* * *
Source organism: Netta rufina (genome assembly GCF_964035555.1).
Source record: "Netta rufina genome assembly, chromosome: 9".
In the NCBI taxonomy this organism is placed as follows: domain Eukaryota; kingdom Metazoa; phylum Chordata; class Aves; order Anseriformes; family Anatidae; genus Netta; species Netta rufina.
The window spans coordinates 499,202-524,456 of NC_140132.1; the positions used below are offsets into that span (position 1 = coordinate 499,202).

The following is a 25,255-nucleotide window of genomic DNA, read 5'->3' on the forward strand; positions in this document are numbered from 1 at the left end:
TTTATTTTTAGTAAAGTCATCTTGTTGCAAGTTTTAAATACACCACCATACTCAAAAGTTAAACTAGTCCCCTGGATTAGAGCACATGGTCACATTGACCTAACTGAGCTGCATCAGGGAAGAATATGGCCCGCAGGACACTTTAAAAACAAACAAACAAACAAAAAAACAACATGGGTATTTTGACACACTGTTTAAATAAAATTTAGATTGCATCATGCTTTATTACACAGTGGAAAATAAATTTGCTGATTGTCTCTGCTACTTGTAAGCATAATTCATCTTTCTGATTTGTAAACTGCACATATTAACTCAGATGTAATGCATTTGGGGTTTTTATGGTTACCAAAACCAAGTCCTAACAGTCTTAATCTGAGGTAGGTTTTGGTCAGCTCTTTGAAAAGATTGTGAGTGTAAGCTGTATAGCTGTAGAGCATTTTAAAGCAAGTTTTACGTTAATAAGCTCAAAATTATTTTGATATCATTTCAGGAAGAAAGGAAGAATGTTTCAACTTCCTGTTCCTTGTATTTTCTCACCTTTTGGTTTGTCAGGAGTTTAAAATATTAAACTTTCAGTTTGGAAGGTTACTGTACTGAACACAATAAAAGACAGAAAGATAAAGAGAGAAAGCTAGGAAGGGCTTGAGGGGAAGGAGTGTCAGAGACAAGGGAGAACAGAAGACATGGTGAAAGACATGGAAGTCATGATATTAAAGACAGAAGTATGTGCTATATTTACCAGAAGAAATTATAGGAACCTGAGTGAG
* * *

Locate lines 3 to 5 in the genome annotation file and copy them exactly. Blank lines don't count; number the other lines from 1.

In the NCBI taxonomy this organism is placed as follows: domain Eukaryota; kingdom Metazoa; phylum Chordata; class Aves; order Anseriformes; family Anatidae; genus Netta; species Netta rufina.
The window spans coordinates 499,202-524,456 of NC_140132.1; the positions used below are offsets into that span (position 1 = coordinate 499,202).

The following is a 25,255-nucleotide window of genomic DNA, read 5'->3' on the forward strand; positions in this document are numbered from 1 at the left end: